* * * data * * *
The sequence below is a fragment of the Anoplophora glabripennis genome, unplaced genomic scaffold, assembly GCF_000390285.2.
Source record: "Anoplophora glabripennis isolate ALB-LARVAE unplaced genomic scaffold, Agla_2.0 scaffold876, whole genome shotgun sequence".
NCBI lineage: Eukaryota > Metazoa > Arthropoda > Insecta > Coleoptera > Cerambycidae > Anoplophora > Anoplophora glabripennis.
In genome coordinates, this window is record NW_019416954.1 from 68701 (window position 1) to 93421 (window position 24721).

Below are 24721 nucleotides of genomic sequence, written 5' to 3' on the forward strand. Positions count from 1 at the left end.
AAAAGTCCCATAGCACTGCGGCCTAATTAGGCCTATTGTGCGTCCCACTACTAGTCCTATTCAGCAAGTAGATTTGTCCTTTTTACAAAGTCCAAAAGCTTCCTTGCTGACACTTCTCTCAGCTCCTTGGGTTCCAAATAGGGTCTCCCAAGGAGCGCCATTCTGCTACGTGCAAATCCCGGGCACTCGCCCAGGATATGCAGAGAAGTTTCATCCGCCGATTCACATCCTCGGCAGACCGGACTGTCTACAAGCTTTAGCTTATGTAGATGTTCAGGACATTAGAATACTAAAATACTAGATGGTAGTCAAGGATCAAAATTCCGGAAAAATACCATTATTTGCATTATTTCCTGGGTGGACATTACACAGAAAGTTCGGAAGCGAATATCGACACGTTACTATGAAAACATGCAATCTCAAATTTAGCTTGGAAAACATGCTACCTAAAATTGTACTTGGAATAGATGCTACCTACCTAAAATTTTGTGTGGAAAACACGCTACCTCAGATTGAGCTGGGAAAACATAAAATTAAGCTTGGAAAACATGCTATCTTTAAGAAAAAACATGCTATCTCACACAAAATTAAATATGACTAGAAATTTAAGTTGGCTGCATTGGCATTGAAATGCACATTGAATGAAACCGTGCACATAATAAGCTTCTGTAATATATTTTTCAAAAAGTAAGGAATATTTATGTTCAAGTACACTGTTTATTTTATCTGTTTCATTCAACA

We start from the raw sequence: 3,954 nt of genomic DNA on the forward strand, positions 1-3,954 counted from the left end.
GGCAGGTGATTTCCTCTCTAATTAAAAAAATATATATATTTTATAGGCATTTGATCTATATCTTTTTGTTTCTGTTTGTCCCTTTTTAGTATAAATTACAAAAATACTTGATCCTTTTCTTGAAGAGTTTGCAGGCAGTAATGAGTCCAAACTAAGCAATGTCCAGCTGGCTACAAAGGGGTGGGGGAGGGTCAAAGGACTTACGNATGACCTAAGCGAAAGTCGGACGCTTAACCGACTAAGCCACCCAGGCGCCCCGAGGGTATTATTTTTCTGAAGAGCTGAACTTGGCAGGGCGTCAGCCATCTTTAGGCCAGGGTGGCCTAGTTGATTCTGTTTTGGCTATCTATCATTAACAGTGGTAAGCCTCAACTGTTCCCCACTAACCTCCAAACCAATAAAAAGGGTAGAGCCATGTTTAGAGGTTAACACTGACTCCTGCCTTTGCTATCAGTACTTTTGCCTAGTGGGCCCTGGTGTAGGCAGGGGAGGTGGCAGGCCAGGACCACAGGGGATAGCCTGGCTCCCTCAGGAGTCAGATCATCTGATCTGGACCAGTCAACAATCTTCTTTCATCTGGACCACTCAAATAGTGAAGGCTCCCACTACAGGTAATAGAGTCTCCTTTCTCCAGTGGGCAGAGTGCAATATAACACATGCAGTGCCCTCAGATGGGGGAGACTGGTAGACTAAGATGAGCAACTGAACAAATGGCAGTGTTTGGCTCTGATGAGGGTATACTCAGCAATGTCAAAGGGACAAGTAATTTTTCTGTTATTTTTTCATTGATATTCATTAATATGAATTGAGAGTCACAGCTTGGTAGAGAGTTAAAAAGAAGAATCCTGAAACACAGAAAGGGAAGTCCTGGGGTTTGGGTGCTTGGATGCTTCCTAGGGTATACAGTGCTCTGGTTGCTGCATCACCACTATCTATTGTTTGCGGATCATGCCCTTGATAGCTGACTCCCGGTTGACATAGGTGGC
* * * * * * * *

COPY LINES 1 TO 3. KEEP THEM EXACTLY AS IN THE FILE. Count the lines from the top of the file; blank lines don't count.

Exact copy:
The sequence below is a fragment of the Anoplophora glabripennis genome, unplaced genomic scaffold, assembly GCF_000390285.2.
Source record: "Anoplophora glabripennis isolate ALB-LARVAE unplaced genomic scaffold, Agla_2.0 scaffold876, whole genome shotgun sequence".
NCBI lineage: Eukaryota > Metazoa > Arthropoda > Insecta > Coleoptera > Cerambycidae > Anoplophora > Anoplophora glabripennis.